my ( $cert, $key );
{
    local $/;
    open ( my $fh, '<', '/path/to/certificate.crt' );
    $cert = <$fh>;
    close $fh;
   
    open ( $fh, '<', '/path/to/key.key' );
    $key = <$fh>;
    close $key;
}
 
# Make the call.
my $response = $ua->post($request,
    Content_Type => 'form-data',
    Content => [
        domain => 'example.com',
        cert   => $cert,
        key    => $key,
    ],
);
 
# Create an object to decode the JSON.
# Sorted by keys and pretty-printed.
my $json_printer = JSON->new->pretty->canonical(1);
 
# UTF-8 encode before decoding to avoid wide character warnings.
my $content = JSON::decode_json(Encode::encode_utf8($response->decoded_content));
 
# Print output, UTF-8 encoded to avoid wide character warnings.
print Encode::encode_utf8($json_printer->encode($content));
 Click to view the complete PHP code...
<?php
// Log everything during development.
// If you run this on the CLI, set 'display_errors = On' in php.ini.
error_reporting(E_ALL);

// Declare your username and password for authentication.
$username = 'example';
$password = 'luggage12345';
 
// Define the API call.
$cpanel_host = 'localhost';
$request_uri = "https://$cpanel_host:2083/execute/SSL/install_ssl";

// Define the SSL certificate and key files.
$cert_file = realpath("/path/to/cert.crt");
$key_file = realpath("/path/to/key.key");

// Set up the payload to send to the server.
$payload = array(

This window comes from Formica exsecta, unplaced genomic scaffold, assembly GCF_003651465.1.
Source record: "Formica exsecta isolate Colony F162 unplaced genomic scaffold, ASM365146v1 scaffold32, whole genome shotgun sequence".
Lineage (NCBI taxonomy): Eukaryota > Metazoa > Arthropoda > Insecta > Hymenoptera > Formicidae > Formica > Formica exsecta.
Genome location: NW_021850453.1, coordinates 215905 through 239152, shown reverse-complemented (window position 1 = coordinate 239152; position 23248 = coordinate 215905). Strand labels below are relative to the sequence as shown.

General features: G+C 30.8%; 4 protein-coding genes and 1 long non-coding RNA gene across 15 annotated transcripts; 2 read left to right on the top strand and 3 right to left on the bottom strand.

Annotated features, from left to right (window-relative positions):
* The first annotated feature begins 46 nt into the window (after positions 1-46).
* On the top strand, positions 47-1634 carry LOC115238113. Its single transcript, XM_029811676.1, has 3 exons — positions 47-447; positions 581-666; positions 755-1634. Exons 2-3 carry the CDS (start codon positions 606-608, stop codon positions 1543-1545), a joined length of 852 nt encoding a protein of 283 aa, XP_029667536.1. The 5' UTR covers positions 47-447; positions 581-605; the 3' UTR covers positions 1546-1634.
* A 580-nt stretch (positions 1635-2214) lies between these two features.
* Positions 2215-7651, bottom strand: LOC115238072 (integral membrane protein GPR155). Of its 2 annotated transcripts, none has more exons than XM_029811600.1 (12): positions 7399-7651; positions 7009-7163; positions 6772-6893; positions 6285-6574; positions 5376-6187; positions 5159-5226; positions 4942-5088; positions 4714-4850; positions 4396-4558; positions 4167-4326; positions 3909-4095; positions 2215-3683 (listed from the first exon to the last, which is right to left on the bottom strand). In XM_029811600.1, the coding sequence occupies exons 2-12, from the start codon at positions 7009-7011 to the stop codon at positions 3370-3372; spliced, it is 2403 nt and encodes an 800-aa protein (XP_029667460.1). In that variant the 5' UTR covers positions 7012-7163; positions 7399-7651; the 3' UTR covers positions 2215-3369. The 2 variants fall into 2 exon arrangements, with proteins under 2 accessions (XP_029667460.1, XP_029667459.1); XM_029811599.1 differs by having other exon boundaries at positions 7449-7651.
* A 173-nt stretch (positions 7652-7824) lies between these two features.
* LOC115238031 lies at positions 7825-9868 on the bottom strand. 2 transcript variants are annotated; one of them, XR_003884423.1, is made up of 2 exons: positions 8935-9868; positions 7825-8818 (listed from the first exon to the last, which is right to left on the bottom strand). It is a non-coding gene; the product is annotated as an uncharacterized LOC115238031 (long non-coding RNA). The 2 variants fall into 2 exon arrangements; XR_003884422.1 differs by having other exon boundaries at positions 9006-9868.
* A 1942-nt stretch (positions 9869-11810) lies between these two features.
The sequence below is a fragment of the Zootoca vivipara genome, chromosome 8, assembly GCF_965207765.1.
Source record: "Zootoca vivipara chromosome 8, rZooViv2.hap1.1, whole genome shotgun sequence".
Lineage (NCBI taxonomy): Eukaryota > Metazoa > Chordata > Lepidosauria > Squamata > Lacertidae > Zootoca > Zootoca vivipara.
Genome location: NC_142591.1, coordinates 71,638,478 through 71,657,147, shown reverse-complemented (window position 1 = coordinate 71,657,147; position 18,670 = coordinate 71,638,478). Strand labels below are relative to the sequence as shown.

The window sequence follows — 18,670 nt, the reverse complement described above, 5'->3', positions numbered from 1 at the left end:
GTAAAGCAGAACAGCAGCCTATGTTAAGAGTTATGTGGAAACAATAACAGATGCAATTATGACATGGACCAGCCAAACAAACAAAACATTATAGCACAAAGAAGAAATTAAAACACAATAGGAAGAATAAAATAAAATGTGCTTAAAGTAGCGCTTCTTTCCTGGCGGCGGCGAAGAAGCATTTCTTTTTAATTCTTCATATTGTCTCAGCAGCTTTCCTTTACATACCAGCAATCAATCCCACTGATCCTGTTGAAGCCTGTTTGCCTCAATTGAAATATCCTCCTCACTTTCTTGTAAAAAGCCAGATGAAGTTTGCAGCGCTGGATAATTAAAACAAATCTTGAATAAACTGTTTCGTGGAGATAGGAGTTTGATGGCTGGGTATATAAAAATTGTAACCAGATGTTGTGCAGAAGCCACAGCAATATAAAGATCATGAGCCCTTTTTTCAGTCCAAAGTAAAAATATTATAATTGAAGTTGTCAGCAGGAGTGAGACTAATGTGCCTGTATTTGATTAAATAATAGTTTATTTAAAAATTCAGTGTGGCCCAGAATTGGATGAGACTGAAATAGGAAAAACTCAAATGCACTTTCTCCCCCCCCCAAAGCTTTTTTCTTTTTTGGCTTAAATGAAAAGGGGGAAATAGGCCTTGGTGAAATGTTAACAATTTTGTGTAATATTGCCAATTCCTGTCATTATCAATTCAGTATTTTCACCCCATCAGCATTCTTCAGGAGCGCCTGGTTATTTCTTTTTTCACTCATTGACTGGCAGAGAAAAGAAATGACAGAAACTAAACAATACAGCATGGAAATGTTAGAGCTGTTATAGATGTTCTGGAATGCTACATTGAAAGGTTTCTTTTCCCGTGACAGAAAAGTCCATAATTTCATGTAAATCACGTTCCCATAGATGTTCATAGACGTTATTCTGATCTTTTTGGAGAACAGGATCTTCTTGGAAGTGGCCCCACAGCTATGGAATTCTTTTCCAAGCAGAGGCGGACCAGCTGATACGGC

'domain' => "example.com",
    'cert'   => file_get_contents($cert_file),
    'key'    => file_get_contents($key_file)
);

// Set up the cURL request object.
$ch = curl_init( $request_uri );
curl_setopt( $ch, CURLOPT_HTTPAUTH, CURLAUTH_BASIC );
curl_setopt( $ch, CURLOPT_USERPWD, $username . ':' . $password );
curl_setopt( $ch, CURLOPT_SSL_VERIFYHOST, false );
curl_setopt( $ch, CURLOPT_SSL_VERIFYPEER, false );
 
// Set up a POST request with the payload.
curl_setopt( $ch, CURLOPT_POST, true );
curl_setopt( $ch, CURLOPT_POSTFIELDS, $payload );
curl_setopt( $ch, CURLOPT_RETURNTRANSFER, true );

// Make the call, and then terminate the cURL caller object.
$curl_response = curl_exec( $ch );
curl_close( $ch );

// Decode and validate output.
$response = json_decode( $curl_response );
if( empty( $response ) ) {
    echo "The cURL call did not return valid JSON:\n";
    die( $response );
} elseif ( !$response->status ) {
    echo "The cURL call returned valid JSON, but reported errors:\n";
    die( $response->errors[0] . "\n" );
}

// Print and exit.
die( print_r( $response ) );
?>